“What Can Go Wrong”

A man was airlifted with serious head injuries after an industrial accident. Paramedics were called to the scene after reports that a large gearbox had fallen on a 32-year-old worker.

Paramedics spent about an hour treating the man before he was flown to the hospital in a serious but stable condition.

The employee sustained major injuries to his head and face.

“The worker is believed to have been in the process of removing a gearbox from a heavy vehicle when it fell on him,” a spokesperson said.

An electrical fire critically burned two men as they were hooking up power to a circuit panel.

Fire fighters were dispatched to a report of two men unconscious after a flash fire. The men had been doing some electrical work, connecting the main building to the electrical panel.

“Some kind of flash fire occurred at the electrical box,” a spokesman said “It set both of the workers on fire.

They were able to exit the immediate location and roll around on the ground to put the fire out.” Both men suffered 1st and 2nd degree burns on more than 30% of their bodies.

When conducting tasks with hazards or potential hazards, ask yourself these four questions:

  • What are the hazards?
  • What are the worst possible things that could go wrong?
  • How will I deal with them?
  • What are the prudent practices, protective facilities, and equipment necessary to minimize the risk of exposure to the hazards?

This is the world’s simplest safety program. It represents the minimalist approach.

If you want to know how little you can do and “get by,” being able to answer these four questions is a good beginning point.

Can you identify the hazards that are present? Are they chemical, physical, biological, mechanical, electrical, radiation, noise, stress, or high/low pressure?

Those are life’s nine hazards and you should look for them before and during a task.

What kinds of emergency situations can you anticipate? Fires, explosions, electrical shocks, bleeding, burns, poisonings, slips and falls, spills, and natural disasters should be considered.

What about other medical emergencies and utilities failures? Are you prepared to deal with these kind of problems? Do you have written procedures describing what to do?

Do you have the necessary safety equipment and emergency equipment such as safety showers, eye wash fountains, and fire extinguishers?

What about PPE? What are the generally recognized safety practices that a reasonable person would follow before and during such a task?

It is always critical to conduct a job hazard analysis whether formal or informal.

A job hazard analysis is an exercise in detective work. Your goal is to discover the following:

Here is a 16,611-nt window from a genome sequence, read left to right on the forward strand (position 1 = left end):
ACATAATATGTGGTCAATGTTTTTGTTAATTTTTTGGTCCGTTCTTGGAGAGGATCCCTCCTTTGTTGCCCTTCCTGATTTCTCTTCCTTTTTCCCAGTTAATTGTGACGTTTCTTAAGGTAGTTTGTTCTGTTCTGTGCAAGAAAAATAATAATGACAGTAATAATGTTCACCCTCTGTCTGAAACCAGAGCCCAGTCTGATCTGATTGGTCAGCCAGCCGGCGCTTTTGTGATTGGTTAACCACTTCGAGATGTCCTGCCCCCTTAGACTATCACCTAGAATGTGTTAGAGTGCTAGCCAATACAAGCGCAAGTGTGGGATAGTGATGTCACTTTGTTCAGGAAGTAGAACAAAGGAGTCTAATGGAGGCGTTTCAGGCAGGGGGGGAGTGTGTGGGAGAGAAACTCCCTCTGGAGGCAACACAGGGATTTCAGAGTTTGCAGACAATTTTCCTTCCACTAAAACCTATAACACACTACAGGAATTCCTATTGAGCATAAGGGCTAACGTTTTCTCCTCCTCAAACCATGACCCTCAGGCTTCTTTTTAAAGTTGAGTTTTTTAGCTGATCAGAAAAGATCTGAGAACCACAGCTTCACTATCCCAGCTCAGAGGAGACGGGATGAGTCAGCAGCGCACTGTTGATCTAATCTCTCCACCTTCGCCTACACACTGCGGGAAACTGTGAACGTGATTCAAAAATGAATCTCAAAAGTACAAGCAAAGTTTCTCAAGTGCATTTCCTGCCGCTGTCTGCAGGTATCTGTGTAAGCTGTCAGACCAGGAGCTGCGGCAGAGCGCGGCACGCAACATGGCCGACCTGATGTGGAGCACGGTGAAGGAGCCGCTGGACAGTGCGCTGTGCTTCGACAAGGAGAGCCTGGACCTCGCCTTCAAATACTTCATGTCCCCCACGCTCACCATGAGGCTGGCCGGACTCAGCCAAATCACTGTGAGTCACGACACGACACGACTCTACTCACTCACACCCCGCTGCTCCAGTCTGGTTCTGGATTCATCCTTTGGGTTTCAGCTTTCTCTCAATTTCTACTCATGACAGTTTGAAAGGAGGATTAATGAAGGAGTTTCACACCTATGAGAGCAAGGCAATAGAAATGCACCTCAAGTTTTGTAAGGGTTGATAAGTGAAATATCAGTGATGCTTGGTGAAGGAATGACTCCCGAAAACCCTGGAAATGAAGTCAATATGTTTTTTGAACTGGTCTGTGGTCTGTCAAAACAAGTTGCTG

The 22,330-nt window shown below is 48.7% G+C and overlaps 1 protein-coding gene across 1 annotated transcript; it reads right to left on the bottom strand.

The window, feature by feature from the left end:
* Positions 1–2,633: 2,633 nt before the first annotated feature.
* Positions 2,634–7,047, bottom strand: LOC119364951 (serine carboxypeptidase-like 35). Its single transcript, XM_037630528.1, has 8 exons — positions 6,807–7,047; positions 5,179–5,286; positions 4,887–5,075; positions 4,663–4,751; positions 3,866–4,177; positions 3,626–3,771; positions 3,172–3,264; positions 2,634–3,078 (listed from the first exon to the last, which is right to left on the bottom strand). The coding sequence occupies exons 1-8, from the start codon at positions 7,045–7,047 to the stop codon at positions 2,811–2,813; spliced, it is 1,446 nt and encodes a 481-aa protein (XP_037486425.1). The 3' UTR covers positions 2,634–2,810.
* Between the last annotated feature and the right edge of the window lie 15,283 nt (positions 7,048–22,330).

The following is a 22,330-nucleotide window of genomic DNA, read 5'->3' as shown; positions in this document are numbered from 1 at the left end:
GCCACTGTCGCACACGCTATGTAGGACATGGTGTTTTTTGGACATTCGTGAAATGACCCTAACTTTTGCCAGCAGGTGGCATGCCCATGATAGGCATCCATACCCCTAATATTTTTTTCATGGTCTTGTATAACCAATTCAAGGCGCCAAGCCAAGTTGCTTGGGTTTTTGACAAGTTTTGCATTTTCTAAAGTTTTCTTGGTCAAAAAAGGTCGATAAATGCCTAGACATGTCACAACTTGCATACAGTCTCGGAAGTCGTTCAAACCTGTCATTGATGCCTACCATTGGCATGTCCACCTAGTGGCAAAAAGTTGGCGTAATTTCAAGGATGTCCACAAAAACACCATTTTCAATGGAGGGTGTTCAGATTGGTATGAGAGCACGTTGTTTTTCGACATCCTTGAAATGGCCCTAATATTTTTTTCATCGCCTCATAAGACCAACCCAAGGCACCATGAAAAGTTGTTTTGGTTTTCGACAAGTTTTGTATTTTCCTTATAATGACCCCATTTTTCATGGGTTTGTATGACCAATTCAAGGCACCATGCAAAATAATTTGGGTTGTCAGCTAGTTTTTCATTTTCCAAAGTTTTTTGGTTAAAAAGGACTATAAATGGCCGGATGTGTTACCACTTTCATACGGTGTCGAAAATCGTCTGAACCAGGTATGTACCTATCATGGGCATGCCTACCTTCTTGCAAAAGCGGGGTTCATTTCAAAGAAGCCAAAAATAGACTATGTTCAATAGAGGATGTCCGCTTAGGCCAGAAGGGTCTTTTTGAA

• What can go wrong?
  • What are the consequences?
  • How could it arise?
  • What are other contributing factors?
  • How likely is it that the hazard will occur?

Good hazard scenarios describe:

  • Where it is happening (environment),
  • Who or what it is happening to (exposure),
  • What precipitates the hazard (trigger),
  • The outcome that would occur should it happen (consequence), and
  • Any other contributing factors.

Rarely is a hazard a simple case of one singular cause resulting in one singular effect.

More frequently, many contributing factors tend to line up in a certain way to create the hazard. Here is an example of a hazard scenario:

In the metal shop (environment), while clearing a snag (trigger), a worker’s hand (exposure) comes into contact with a rotating pulley.

It pulls his hand into the machine and severs his fingers (consequences) quickly.

To perform a job hazard analysis, you would ask:

  • What can go wrong? The worker’s hand could come into contact with a rotating object that “catches” it and pulls it into the machine.
  • What are the consequences? The worker could receive a severe injury and lose fingers and hands.
  • How could it happen? The accident could happen as a result of the worker trying to clear a snag during operations or as part of a maintenance activity while the pulley is operating.

Obviously, this hazard scenario could not occur if the pulley is not rotating.

What are other contributing factors? This hazard occurs very quickly. It does not give the worker much opportunity to recover or prevent it once his hand comes into contact with the pulley.

This is an important factor, because it helps you determine the severity and likelihood of an accident when selecting appropriate hazard controls.

Unfortunately, experience has shown that training is not very effective in hazard control when triggering events happen quickly because humans can react only so quickly.

How likely is it that the hazard will occur? This determination requires some judgment.

If there have been “near-misses” or actual cases, then the likelihood of a recurrence would be considered high. If the pulley is exposed and easily accessible, that also is a consideration.

In the example, the likelihood that the hazard will occur is high because there is no guard preventing contact, and the operation is performed while the machine is running.

By following the steps in this example, you can organize your hazard analysis activities.

“I make the most of all that comes, and the least of all that goes.” Sara Teasdale

Thanks for the share, TO!